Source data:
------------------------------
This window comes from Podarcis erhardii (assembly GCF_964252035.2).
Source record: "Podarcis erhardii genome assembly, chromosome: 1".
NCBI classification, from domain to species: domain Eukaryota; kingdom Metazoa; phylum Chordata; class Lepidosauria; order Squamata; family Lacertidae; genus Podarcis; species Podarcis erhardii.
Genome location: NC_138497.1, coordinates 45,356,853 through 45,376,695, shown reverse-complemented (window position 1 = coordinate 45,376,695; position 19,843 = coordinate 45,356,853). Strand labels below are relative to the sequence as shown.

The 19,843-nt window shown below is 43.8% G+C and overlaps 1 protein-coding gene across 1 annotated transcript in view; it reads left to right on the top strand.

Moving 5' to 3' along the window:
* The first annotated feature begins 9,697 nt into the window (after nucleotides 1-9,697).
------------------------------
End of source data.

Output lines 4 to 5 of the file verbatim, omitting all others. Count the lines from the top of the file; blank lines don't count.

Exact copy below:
Genome location: NC_138497.1, coordinates 45,356,853 through 45,376,695, shown reverse-complemented (window position 1 = coordinate 45,376,695; position 19,843 = coordinate 45,356,853). Strand labels below are relative to the sequence as shown.

The 19,843-nt window shown below is 43.8% G+C and overlaps 1 protein-coding gene across 1 annotated transcript in view; it reads left to right on the top strand.